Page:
Only Six 3D Classics Coming to 3DS Nintendo might have a limited scope for one of its eShop series.
The release of Excitebike on the Nintendo 3DS eShop was an important milestone for the company's struggling portable. It marked the beginning of the "3D Classics" line, a series of games that would feature older classics remade with 3D effects. However, since Excitebike we haven't heard much about Nintendo's efforts -- until now. But don't get your hopes up. The way things are sounding, the 3D Classics series is being approached as a limited set of games.
In a recent Iwata Asks interview, which was hosted before the eShop was launched in early June, Nintendo had only targeted six titles for the 3D treatment, including Excitebike and Xevious. The interview didn't shed any light on the remaining four titles. Though no reason is specifically given for the small scope, the challenges of development may have curtailed Nintendo's original plans.
In a discussion with Nintendo president Satoru Iwata, 3DS software planner Takao Nakano noted that simply applying 3D effects to older games is far more challenging than even Nintendo anticipated. When Nintendo attempted to port Namco Bandai game Xevious, they discovered making the game's ship appear to float in the air had unintended consequences on gameplay.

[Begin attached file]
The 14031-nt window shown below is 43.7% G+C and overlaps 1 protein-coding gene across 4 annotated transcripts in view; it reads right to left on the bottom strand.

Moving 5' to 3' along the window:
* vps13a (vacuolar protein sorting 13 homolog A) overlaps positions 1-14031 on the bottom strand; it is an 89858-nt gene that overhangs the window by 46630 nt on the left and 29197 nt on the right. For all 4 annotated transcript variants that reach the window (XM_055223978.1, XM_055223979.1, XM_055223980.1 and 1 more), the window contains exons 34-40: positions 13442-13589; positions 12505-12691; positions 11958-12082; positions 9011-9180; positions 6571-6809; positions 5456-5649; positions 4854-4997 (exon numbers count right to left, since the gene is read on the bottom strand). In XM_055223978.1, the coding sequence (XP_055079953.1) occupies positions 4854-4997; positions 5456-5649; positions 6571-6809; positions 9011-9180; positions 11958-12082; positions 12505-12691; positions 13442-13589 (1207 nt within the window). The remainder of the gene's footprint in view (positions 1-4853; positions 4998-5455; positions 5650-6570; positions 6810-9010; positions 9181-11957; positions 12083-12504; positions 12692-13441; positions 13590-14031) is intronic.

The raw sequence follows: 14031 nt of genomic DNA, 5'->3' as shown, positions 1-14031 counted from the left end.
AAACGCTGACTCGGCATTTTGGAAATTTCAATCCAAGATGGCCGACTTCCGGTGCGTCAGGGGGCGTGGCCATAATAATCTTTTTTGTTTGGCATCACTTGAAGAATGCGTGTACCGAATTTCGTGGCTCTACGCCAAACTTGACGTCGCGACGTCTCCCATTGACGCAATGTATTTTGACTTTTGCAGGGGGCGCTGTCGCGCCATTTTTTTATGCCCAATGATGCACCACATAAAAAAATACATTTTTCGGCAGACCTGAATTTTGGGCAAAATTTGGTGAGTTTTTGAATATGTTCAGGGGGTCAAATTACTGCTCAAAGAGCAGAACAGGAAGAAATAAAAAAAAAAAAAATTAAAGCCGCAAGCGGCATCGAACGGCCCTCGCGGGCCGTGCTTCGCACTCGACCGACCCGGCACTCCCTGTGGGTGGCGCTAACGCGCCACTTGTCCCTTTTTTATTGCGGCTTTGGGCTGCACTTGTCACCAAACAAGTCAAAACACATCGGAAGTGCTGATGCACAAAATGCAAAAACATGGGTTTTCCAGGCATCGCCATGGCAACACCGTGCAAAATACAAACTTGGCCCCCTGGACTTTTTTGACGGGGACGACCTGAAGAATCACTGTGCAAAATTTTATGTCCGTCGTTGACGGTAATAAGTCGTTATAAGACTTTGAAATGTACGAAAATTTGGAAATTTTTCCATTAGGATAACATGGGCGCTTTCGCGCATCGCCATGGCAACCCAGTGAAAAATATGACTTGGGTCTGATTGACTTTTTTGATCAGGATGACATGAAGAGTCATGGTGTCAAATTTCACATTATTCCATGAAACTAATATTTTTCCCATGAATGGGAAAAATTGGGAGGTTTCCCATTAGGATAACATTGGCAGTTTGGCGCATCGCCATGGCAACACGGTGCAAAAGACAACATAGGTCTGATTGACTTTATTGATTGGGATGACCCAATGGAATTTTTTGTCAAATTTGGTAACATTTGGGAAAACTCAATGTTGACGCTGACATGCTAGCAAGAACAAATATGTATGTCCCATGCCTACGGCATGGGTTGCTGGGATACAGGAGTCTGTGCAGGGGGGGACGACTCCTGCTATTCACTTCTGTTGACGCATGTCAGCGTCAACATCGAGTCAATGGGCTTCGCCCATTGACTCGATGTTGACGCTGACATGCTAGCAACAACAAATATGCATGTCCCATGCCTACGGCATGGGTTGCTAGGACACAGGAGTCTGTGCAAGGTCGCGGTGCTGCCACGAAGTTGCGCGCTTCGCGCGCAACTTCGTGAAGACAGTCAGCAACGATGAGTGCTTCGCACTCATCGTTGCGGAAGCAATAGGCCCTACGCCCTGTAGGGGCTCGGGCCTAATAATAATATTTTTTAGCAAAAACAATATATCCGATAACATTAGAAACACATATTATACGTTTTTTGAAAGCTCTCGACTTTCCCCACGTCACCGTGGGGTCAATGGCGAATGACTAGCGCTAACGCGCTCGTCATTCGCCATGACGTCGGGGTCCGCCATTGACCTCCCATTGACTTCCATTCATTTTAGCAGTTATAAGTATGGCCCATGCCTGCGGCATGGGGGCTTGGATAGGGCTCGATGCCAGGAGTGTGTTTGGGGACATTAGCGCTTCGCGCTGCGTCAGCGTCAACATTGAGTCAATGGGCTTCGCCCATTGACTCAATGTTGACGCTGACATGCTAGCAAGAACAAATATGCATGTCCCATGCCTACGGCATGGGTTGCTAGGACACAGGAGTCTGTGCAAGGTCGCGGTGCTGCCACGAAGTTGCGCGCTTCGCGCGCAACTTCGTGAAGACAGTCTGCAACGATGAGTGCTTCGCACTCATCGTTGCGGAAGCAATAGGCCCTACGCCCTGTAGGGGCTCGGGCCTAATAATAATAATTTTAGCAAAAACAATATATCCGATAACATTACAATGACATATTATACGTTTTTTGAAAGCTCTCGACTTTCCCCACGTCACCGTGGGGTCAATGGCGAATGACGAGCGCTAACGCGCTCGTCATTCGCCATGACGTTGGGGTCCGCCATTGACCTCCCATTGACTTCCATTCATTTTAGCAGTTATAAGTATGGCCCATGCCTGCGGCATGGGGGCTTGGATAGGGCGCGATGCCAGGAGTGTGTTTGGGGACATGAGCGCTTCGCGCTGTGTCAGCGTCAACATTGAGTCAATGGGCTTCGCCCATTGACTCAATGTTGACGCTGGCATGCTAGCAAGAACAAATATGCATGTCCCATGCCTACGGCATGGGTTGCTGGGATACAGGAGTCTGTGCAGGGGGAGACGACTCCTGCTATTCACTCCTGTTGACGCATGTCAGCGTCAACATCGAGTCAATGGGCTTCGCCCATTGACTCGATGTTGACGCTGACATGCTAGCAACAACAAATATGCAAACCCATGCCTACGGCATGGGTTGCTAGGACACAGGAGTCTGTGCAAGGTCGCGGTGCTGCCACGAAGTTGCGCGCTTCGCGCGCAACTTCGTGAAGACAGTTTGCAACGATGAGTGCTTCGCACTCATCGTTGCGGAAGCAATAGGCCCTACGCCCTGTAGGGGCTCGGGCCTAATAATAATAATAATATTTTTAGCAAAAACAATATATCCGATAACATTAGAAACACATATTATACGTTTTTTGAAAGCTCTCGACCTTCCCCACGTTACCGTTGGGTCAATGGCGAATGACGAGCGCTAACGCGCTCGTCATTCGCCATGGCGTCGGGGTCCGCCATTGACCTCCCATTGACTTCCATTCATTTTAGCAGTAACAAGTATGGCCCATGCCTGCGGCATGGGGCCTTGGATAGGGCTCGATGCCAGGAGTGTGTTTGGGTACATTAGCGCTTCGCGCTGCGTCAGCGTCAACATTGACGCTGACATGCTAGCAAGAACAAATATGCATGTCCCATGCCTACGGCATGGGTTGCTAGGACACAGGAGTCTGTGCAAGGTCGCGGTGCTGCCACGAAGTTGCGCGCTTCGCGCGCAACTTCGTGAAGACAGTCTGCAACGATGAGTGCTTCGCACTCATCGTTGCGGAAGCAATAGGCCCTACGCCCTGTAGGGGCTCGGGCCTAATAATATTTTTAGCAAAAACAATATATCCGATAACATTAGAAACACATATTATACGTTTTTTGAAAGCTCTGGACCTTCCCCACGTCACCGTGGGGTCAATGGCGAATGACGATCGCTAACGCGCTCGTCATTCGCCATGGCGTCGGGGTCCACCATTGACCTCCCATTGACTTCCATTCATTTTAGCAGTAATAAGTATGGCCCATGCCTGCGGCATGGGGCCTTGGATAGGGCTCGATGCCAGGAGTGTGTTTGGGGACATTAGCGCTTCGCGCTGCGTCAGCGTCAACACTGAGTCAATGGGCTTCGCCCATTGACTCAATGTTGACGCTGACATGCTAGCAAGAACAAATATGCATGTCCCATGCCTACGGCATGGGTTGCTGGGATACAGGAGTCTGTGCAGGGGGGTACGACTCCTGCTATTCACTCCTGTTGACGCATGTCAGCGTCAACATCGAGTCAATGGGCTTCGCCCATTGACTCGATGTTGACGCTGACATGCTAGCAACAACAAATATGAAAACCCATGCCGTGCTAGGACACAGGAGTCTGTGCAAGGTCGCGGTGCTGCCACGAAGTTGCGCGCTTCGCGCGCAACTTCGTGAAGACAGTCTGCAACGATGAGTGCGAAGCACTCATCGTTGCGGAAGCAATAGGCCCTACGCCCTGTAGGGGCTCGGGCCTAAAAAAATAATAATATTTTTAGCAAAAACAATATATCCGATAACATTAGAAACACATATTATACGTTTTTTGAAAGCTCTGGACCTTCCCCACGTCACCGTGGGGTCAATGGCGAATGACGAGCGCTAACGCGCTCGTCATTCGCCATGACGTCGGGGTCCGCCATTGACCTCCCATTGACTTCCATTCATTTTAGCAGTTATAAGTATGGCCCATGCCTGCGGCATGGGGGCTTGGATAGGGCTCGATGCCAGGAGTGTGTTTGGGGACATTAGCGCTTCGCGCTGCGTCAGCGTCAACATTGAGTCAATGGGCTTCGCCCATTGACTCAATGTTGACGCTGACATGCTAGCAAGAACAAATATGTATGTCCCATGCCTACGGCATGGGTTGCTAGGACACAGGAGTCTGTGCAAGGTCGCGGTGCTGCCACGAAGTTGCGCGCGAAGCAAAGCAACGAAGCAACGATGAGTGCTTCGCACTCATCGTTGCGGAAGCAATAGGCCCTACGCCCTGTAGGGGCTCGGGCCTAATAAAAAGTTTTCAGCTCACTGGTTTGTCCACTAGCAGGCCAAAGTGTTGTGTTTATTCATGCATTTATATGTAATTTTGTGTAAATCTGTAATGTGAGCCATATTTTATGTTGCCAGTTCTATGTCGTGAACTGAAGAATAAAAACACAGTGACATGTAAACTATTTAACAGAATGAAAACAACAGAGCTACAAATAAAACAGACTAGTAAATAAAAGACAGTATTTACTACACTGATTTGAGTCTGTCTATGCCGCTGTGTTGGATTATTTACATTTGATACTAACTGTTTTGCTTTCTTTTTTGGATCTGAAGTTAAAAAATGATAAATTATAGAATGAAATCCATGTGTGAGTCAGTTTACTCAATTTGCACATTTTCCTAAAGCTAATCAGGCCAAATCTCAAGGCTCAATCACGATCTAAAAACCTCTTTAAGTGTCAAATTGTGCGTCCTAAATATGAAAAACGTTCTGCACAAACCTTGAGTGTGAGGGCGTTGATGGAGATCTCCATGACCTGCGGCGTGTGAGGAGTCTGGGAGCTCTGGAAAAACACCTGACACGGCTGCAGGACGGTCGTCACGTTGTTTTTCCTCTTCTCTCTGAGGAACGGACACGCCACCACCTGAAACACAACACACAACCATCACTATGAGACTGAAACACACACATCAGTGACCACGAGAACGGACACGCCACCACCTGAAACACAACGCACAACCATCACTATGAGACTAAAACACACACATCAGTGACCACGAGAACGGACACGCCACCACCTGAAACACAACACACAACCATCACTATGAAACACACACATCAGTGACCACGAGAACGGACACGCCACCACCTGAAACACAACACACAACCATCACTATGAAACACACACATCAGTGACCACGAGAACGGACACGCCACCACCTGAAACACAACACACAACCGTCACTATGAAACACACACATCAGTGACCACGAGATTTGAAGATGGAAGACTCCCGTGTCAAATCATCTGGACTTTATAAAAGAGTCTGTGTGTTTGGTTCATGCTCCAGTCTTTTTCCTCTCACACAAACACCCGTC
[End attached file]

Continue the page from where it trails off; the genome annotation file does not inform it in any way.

Suddenly the timing of attacks was off, as was the game's animation. The original developers had never intended for players to detect the transition of attacks between the ship and the ground below in this top-down shooter, so adding a 3D effect changed everything. Nakano told Iwata that the result was a game that took almost 20 times the original intended development time.
Despite that, the game was completed. That doesn't mean other titles were avoided or cancelled though. Nakano mentioned that Tennis for the NES was considered, but applying the 3D effect to a game that already simulated it wasn't very impressive. If that wasn't enough, actually hitting the tennis ball with the 3D turned on proved challenging. "It took as much work as making a tennis game from scratch... we had to conclude that the resultant value would not be worth our hard work, so we scrapped it," Nakano concluded.
It's not the exact same game with a new coat of paint?
Noooooooooooo! Like Grant said, it's more of a sequel than a remake, and it painfully outdates the original game. I put dozens of hours into World Rally, and I honestly couldn't be bothered going back to the NES game with the 3D Classic because it played so poorly.